Daily Gospel Reading – John 5:17-30
17 [a]But Jesus answered them, “My Father is at work until now, so I am at work.” 18 For this reason, the Jews tried all the more to kill him, because he not only broke the sabbath but he also called God his own father, making himself equal to God.
19 [b]Jesus answered and said to them, “Amen, amen, I say to you, a son cannot do anything on his own, but only what he sees his father doing; for what he does, his son will do also. 20 For the Father loves his Son and shows him everything that he himself does, and he will show him greater works than these, so that you may be amazed. 21 For just as the Father raises the dead and gives life,[c] so also does the Son give life to whomever he wishes. 22 Nor does the Father judge anyone, but he has given all judgment[d] to his Son, 23 so that all may honor the Son just as they honor the Father. Whoever does not honor the Son does not honor the Father who sent him. 24 Amen, amen, I say to you, whoever hears my word and believes in the one who sent me has eternal life and will not come to condemnation, but has passed from death to life. 25 Amen, amen, I say to you, the hour is coming and is now here when the dead will hear the voice of the Son of God, and those who hear will live. 26 For just as the Father has life in himself, so also he gave to his Son the possession of life in himself. 27 And he gave him power to exercise judgment, because he is the Son of Man. 28 [e]Do not be amazed at this, because the hour is coming in which all who are in the tombs will hear his voice 29 and will come out, those who have done good deeds to the resurrection of life, but those who have done wicked deeds to the resurrection of condemnation.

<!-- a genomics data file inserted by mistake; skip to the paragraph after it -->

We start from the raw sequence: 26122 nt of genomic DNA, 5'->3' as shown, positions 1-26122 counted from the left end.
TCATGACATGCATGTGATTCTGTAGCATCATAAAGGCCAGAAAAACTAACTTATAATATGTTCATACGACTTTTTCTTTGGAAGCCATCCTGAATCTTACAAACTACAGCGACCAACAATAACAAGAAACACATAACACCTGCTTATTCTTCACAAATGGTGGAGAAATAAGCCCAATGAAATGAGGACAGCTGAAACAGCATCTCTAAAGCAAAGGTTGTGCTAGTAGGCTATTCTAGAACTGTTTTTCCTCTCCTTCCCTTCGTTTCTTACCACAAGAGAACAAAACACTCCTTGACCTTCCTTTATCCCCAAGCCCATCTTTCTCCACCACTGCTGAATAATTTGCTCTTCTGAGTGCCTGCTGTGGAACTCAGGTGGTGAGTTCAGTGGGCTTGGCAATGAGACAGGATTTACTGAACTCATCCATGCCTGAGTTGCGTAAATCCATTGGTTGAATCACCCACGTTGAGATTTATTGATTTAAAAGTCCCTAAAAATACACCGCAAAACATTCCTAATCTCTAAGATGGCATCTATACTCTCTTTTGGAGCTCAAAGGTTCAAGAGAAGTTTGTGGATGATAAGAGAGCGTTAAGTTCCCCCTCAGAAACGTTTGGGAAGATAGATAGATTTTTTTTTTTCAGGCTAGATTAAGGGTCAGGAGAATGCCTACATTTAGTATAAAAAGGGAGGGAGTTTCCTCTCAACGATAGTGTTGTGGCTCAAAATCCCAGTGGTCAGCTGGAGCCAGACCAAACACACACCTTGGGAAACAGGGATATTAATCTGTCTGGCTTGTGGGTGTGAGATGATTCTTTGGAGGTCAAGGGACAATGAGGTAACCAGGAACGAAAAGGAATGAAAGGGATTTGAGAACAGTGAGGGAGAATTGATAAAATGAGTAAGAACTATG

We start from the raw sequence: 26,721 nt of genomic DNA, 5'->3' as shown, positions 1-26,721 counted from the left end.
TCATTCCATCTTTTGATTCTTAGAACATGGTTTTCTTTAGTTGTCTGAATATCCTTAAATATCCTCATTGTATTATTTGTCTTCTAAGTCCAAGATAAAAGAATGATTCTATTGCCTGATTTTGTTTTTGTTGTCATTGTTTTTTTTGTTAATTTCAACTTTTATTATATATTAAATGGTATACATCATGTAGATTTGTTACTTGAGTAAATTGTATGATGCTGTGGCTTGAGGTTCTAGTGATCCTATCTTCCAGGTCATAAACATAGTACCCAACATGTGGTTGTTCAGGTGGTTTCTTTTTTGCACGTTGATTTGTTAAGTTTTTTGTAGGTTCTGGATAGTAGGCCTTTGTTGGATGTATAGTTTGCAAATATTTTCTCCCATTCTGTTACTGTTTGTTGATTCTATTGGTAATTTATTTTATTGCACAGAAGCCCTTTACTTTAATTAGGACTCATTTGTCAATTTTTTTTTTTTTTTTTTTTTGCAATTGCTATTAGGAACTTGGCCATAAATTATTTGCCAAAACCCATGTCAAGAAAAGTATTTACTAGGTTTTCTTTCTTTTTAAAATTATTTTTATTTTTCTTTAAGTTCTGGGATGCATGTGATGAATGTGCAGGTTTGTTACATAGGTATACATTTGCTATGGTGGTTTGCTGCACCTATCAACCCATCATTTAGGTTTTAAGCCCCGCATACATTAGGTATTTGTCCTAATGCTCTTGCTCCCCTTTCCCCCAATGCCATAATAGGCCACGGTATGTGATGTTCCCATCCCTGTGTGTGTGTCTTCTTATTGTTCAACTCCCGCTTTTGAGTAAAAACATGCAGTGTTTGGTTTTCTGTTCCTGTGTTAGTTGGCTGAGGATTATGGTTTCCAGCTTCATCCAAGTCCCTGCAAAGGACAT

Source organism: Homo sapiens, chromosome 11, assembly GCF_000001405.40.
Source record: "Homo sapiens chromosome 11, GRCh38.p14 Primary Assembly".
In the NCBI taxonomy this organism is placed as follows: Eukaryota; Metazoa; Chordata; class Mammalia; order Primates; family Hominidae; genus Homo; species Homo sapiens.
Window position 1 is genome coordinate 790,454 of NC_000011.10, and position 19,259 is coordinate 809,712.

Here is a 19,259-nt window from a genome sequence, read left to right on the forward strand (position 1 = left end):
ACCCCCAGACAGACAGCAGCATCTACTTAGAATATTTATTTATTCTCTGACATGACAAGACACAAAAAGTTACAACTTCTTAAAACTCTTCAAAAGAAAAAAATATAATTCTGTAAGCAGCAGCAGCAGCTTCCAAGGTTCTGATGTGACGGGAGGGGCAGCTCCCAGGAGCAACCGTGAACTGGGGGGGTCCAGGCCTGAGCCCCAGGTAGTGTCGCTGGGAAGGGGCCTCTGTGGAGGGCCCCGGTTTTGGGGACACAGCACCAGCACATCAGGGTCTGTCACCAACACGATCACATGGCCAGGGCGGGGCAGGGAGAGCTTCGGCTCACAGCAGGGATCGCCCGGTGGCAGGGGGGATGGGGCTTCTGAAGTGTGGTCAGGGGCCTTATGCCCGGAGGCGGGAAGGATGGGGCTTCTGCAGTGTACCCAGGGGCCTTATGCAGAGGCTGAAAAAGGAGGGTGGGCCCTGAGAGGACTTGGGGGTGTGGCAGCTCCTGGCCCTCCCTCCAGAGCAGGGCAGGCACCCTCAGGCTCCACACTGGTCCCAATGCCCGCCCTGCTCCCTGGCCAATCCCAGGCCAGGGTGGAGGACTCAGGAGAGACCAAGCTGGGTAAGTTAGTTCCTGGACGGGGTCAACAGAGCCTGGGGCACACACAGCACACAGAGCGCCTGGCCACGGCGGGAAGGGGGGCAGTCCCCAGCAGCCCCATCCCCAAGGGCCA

30 “I cannot do anything on my own; I judge as I hear, and my judgment is just because I do not seek my own will but the will of the one who sent me.
5:17 Sabbath observance (Jn 5:10) was based on God’s resting on the seventh day (cf. Gn 2:2–3; Ex 20:11). Philo and some rabbis insisted that God’s providence remains active on the sabbath, keeping all things in existence, giving life in birth and taking it away in death. Other rabbis taught that God rested from creating, but not from judging (= ruling, governing). Jesus here claims the same authority to work as the Father, and, in the discourse that follows, the same divine prerogatives: power over life and death (Jn 5:21, 24–26) and judgment (Jn 5:22, 27).
5:19 This proverb or parable is taken from an apprenticeship in a trade: the activity of a son is modeled on that of his father. Jesus’ dependence on the Father is justification for doing what the Father does.
5:21 Gives life: in the Old Testament, a divine prerogative (Dt 32:39; 1 Sm 2:6; 2 Kgs 5:7; Tb 13:2; Is 26:19; Dn 12:2).
5:22 Judgment: another divine prerogative, often expressed as acquittal or condemnation (Dt 32:36; Ps 43:1).
5:28–29 While Jn 5:19–27 present realized eschatology, Jn 5:28–29 are future eschatology; cf. Dn 12:2.
New American Bible (Revised Edition) (NABRE)
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